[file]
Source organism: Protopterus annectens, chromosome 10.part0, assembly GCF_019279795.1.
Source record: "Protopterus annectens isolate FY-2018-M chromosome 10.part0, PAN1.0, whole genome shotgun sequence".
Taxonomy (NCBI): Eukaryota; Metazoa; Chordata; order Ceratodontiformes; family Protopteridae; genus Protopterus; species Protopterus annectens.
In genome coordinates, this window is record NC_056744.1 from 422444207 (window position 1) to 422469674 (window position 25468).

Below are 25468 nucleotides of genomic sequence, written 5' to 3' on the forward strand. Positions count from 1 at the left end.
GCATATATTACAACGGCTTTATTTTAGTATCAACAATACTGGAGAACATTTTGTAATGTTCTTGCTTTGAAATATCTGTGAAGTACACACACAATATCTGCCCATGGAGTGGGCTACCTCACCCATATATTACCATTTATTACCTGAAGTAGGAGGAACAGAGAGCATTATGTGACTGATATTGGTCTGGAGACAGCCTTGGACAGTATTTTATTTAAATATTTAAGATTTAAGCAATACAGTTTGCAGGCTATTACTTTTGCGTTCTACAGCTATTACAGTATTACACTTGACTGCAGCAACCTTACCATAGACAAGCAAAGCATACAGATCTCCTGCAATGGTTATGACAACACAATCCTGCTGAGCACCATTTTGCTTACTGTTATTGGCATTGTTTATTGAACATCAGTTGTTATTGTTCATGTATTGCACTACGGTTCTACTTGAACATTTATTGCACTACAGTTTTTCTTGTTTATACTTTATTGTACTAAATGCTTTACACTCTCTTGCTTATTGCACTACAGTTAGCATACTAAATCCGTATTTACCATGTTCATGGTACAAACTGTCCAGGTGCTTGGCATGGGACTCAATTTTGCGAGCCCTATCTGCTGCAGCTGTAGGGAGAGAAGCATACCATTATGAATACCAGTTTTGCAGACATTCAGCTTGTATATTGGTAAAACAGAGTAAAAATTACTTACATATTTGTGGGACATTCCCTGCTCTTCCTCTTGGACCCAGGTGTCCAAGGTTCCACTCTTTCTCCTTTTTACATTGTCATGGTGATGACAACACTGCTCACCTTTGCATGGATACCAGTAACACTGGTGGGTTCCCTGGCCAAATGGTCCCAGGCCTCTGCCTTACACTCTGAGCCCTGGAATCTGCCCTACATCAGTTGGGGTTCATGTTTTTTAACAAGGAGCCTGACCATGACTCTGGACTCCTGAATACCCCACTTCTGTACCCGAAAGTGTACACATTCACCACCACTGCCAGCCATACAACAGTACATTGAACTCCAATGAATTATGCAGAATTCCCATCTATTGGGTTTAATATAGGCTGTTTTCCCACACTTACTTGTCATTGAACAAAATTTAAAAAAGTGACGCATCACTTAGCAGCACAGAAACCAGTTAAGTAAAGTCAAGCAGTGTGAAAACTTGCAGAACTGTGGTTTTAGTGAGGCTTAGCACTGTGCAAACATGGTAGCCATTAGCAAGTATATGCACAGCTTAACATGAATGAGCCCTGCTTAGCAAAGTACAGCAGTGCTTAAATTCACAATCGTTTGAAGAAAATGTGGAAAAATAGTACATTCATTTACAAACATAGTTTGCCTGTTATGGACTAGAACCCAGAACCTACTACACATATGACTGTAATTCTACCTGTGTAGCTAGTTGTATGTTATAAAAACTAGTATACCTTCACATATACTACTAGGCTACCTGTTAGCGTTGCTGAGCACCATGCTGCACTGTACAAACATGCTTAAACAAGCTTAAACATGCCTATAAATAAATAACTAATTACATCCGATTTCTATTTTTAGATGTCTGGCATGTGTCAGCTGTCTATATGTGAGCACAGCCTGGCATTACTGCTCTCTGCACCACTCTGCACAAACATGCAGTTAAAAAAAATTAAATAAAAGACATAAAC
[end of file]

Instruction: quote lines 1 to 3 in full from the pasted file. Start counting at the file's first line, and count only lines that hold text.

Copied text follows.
Source organism: Protopterus annectens, chromosome 10.part0, assembly GCF_019279795.1.
Source record: "Protopterus annectens isolate FY-2018-M chromosome 10.part0, PAN1.0, whole genome shotgun sequence".
Taxonomy (NCBI): Eukaryota; Metazoa; Chordata; order Ceratodontiformes; family Protopteridae; genus Protopterus; species Protopterus annectens.